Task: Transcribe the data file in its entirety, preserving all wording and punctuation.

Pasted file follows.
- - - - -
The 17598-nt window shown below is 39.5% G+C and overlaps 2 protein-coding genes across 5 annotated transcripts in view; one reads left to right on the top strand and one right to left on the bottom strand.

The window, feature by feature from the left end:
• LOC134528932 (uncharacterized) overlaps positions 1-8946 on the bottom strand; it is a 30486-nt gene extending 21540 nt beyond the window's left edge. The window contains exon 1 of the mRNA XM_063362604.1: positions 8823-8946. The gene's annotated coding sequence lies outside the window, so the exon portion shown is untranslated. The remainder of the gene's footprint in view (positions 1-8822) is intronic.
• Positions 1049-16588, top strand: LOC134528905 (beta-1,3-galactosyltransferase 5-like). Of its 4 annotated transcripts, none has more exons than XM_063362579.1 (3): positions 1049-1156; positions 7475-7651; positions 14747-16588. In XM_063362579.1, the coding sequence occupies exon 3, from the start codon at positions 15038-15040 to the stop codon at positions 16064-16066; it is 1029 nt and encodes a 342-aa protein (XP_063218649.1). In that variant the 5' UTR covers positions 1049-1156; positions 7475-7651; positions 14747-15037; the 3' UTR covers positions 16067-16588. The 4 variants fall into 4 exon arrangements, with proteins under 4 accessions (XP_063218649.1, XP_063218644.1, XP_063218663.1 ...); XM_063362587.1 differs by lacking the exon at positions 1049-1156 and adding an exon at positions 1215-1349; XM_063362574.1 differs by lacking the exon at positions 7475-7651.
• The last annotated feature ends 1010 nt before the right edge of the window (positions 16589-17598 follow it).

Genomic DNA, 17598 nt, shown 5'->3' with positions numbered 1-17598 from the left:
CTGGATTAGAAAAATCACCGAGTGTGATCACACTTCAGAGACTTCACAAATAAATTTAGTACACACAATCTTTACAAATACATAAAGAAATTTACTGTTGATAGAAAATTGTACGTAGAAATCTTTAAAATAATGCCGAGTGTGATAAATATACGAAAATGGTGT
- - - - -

The 17598-nt window shown below is 39.5% G+C and overlaps 2 protein-coding genes across 5 annotated transcripts in view; one reads left to right on the top strand and one right to left on the bottom strand.

The window, feature by feature from the left end:
• LOC134528932 (uncharacterized) overlaps positions 1-8946 on the bottom strand; it is a 30486-nt gene extending 21540 nt beyond the window's left edge. The window contains exon 1 of the mRNA XM_063362604.1: positions 8823-8946. The gene's annotated coding sequence lies outside the window, so the exon portion shown is untranslated. The remainder of the gene's footprint in view (positions 1-8822) is intronic.
• Positions 1049-16588, top strand: LOC134528905 (beta-1,3-galactosyltransferase 5-like). Of its 4 annotated transcripts, none has more exons than XM_063362579.1 (3): positions 1049-1156; positions 7475-7651; positions 14747-16588. In XM_063362579.1, the coding sequence occupies exon 3, from the start codon at positions 15038-15040 to the stop codon at positions 16064-16066; it is 1029 nt and encodes a 342-aa protein (XP_063218649.1). In that variant the 5' UTR covers positions 1049-1156; positions 7475-7651; positions 14747-15037; the 3' UTR covers positions 16067-16588. The 4 variants fall into 4 exon arrangements, with proteins under 4 accessions (XP_063218649.1, XP_063218644.1, XP_063218663.1 ...); XM_063362587.1 differs by lacking the exon at positions 1049-1156 and adding an exon at positions 1215-1349; XM_063362574.1 differs by lacking the exon at positions 7475-7651.
• The last annotated feature ends 1010 nt before the right edge of the window (positions 16589-17598 follow it).

Genomic DNA, 17598 nt, shown 5'->3' with positions numbered 1-17598 from the left:
CTGGATTAGAAAAATCACCGAGTGTGATCACACTTCAGAGACTTCACAAATAAATTTAGTACACACAATCTTTACAAATACATAAAGAAATTTACTGTTGATAGAAAATTGTACGTAGAAATCTTTAAAATAATGCCGAGTGTGATAAATATACGAAAATGGTGT